I think it was Scot McKnight who suggested it, so I ordered my first book in over a year. I started reading it with the typical skepticism of "oh yeah, right, just another book that won't deliver what it promises"... I finished it on my back patio, teary-eyed at the realization there might actually be hope for me yet.
I tried to blog about it while reading a chapter a day. It just didn't work out. I HOPE to blog about it now that I'm done - and while reading it again - but first I want my wife to read it. I'm not sure I can put things into words on a page yet... but I need to one of these days. It's hard to describe the feelings that came through - similar to finding a friend or soul-mate; someone who made you feel "okay," accepted, validated, ashamed and encouraged all at the same time.
I'm not sure about recommending this for non-church leaders, or even for seminarians or those just starting out in ministry. However, I would think just about anyone who has served in ministry for any length of time knows what it is to feel like a failure, and you should read it. Every denominational director should have stacks of this book available for the pastors they serve. It is the perfect size for someone who's burned out on reading - a mere 178 pages in paperback. It's easy to read, and while it provides plenty of introspection on its own, there are also reflection questions at the end.
While trying to find the best words to describe it, I will just share from the back cover:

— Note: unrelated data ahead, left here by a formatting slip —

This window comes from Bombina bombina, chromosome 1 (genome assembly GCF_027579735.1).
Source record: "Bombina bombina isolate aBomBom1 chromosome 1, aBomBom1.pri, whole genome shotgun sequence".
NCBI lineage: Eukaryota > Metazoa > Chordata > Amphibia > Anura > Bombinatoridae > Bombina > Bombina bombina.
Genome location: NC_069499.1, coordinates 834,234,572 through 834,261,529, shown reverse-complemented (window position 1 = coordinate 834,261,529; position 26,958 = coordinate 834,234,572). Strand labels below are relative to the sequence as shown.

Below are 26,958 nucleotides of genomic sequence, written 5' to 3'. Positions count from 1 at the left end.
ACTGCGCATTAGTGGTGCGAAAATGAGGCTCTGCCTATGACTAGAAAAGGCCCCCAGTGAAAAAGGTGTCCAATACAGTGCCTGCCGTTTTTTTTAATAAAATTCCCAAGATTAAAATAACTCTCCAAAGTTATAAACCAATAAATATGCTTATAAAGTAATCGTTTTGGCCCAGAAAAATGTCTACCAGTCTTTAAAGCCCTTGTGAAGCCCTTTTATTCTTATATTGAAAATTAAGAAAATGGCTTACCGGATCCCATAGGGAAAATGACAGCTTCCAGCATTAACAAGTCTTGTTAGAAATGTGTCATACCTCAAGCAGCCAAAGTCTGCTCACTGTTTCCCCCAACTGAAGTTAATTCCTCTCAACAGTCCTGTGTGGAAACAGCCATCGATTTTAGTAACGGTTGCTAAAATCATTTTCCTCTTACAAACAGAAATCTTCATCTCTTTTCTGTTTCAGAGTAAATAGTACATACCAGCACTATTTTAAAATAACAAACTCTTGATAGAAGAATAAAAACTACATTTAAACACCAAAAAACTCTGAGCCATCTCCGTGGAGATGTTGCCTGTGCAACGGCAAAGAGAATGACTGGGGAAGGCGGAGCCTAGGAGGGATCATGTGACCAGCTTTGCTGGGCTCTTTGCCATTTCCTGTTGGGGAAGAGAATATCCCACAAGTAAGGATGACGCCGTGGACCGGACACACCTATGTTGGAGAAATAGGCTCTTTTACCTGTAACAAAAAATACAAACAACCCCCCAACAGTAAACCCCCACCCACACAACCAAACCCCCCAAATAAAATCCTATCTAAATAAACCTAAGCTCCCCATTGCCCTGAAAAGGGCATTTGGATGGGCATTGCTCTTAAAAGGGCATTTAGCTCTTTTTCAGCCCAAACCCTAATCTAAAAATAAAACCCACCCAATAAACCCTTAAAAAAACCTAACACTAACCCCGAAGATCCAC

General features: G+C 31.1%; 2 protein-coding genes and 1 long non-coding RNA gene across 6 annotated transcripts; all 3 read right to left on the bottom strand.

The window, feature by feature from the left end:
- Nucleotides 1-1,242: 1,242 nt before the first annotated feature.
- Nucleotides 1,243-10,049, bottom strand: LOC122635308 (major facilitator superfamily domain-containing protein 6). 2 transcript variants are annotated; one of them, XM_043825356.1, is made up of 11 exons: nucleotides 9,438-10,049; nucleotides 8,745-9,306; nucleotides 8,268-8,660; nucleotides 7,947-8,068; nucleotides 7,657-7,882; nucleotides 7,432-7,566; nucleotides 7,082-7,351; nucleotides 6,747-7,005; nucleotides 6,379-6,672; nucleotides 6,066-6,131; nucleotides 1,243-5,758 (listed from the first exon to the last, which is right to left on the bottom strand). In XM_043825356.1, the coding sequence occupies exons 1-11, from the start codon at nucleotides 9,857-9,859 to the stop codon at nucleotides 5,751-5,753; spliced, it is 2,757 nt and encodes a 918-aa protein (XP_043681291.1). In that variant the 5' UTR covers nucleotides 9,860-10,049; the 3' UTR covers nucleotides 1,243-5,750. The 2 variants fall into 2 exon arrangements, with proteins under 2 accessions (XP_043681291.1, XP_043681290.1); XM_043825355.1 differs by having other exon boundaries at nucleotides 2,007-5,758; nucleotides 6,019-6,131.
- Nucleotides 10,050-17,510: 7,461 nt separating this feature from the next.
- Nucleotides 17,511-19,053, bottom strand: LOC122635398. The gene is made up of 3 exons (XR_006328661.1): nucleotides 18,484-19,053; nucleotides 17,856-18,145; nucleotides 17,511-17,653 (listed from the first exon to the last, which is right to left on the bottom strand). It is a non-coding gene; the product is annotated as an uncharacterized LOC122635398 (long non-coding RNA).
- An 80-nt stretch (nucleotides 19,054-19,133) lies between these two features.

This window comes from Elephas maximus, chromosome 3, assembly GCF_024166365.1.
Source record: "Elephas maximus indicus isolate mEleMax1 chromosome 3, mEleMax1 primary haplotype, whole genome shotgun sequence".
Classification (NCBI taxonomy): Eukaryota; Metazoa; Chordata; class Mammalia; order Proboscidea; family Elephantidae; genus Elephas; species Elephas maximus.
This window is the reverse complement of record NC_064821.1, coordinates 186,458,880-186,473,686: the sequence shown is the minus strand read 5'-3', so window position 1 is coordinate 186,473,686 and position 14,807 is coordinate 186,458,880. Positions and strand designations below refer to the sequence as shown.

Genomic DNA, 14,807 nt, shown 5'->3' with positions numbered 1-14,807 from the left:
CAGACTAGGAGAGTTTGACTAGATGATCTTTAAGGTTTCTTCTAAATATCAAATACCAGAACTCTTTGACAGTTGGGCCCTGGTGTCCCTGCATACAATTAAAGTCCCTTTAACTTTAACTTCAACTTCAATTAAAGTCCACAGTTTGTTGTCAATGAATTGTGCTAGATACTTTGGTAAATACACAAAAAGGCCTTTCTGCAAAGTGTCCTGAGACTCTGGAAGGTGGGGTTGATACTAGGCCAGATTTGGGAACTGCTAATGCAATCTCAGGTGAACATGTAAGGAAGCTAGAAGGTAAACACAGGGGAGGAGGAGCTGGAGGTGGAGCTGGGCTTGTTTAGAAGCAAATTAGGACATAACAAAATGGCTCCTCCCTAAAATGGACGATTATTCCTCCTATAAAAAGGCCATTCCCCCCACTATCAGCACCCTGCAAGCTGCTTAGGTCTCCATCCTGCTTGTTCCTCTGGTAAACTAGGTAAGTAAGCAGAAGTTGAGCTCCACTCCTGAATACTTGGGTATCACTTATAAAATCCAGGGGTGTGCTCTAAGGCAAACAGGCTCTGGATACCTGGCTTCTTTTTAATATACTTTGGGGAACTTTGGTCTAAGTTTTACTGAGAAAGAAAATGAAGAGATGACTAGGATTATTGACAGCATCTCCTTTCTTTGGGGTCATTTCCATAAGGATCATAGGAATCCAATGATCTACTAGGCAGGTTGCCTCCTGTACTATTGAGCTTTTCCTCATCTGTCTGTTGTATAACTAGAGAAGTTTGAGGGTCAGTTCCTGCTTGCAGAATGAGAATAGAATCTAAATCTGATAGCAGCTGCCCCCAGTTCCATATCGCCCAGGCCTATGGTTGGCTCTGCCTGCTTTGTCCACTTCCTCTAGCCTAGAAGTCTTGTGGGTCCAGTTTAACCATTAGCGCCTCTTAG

Sometimes ministries are shipwrecked by moral failures. But for most of us, the failure is more ordinary: disillusionment, inadequacy, declining budgets, poor decisions, opposition, depression, burnout.
J.R. Briggs, founder of the Epic Fail Pastors Conference, knows what failure feels like. He has listened to pastors who were busted in a prostitution sting or found themselves homeless when ejected from ministry. With candid vulnerability, Briggs explores the landscape of failure, how it devastates us and how it transforms us. Without offering pat answers or quick fixes, he challenges cultural expectations of success and gives permission to grieve our losses. Somehow, in the midst of our pain, we are better positioned to receive the grace of healing and restoration.
I'm trying to not get my hopes up too high, but I feel really good right now. Not like I've overcome anything or that all is right with the world, but more like 'I'm not alone;' and like I said earlier, there may be hope for me/us after all someday. Nicely done, J.R., and thanks.
Hopefully I will be able to write more about it in the days and weeks ahead...